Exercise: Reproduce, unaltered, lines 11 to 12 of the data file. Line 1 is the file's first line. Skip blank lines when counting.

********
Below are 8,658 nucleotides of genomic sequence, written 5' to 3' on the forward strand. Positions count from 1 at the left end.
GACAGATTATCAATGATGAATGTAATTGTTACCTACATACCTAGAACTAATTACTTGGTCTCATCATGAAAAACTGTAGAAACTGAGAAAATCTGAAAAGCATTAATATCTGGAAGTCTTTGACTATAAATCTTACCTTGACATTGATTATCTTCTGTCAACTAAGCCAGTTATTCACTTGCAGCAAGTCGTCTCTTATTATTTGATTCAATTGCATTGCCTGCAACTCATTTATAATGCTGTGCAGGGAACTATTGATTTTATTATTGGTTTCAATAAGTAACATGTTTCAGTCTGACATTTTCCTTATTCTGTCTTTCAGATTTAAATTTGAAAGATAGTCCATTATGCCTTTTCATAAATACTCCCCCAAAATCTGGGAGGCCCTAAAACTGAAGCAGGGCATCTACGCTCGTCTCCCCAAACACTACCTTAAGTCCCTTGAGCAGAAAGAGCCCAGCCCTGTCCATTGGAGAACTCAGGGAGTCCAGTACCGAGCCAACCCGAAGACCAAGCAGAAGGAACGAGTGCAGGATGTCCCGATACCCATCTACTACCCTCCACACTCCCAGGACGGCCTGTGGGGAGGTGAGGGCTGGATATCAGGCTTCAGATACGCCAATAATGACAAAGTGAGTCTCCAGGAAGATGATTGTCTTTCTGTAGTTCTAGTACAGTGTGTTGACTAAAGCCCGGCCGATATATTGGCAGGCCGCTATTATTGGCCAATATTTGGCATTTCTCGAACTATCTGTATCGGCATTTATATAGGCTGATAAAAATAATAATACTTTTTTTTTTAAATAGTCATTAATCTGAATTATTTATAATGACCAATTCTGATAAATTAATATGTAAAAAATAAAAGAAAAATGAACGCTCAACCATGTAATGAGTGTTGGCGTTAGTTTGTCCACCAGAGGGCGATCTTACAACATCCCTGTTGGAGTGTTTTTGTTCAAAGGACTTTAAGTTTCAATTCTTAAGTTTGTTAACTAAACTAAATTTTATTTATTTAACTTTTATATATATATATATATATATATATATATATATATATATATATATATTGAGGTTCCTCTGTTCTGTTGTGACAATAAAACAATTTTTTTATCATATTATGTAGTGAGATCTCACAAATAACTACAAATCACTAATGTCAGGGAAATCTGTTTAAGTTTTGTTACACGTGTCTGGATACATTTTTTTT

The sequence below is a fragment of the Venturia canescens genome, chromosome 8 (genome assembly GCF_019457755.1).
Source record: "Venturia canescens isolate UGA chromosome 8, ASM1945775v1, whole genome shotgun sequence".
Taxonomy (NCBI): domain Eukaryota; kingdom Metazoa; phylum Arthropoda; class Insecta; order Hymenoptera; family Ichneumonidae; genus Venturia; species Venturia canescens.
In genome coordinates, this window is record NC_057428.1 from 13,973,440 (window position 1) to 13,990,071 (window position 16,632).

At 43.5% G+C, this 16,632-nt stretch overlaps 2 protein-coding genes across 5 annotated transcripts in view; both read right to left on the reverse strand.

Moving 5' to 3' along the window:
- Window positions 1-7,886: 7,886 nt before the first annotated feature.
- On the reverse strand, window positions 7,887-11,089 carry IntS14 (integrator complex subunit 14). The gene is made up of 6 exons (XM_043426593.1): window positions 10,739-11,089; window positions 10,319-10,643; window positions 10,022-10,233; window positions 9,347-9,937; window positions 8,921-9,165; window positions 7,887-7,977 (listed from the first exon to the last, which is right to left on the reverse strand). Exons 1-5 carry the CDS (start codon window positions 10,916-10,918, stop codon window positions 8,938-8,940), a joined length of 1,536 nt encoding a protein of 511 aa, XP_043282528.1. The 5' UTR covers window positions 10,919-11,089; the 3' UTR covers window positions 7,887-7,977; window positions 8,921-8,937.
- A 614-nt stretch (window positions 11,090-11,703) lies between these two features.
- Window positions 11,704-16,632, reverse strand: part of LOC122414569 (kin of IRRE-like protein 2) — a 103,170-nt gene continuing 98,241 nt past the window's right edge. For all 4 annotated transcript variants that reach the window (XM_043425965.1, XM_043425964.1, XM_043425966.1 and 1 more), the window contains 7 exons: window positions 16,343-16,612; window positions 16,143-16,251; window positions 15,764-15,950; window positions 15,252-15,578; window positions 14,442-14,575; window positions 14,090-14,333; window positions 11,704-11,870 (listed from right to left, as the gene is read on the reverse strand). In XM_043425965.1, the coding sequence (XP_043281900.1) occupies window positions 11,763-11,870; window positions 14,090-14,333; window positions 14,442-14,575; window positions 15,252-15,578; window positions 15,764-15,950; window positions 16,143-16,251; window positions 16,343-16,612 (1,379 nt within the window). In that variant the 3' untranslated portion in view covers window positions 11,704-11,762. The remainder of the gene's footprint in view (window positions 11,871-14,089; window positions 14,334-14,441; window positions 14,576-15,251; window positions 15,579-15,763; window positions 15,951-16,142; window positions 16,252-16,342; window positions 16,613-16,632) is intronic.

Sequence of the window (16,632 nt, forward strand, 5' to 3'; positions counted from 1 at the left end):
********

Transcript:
- A 614-nt stretch (window positions 11,090-11,703) lies between these two features.
- Window positions 11,704-16,632, reverse strand: part of LOC122414569 (kin of IRRE-like protein 2) — a 103,170-nt gene continuing 98,241 nt past the window's right edge. For all 4 annotated transcript variants that reach the window (XM_043425965.1, XM_043425964.1, XM_043425966.1 and 1 more), the window contains 7 exons: window positions 16,343-16,612; window positions 16,143-16,251; window positions 15,764-15,950; window positions 15,252-15,578; window positions 14,442-14,575; window positions 14,090-14,333; window positions 11,704-11,870 (listed from right to left, as the gene is read on the reverse strand). In XM_043425965.1, the coding sequence (XP_043281900.1) occupies window positions 11,763-11,870; window positions 14,090-14,333; window positions 14,442-14,575; window positions 15,252-15,578; window positions 15,764-15,950; window positions 16,143-16,251; window positions 16,343-16,612 (1,379 nt within the window). In that variant the 3' untranslated portion in view covers window positions 11,704-11,762. The remainder of the gene's footprint in view (window positions 11,871-14,089; window positions 14,334-14,441; window positions 14,576-15,251; window positions 15,579-15,763; window positions 15,951-16,142; window positions 16,252-16,342; window positions 16,613-16,632) is intronic.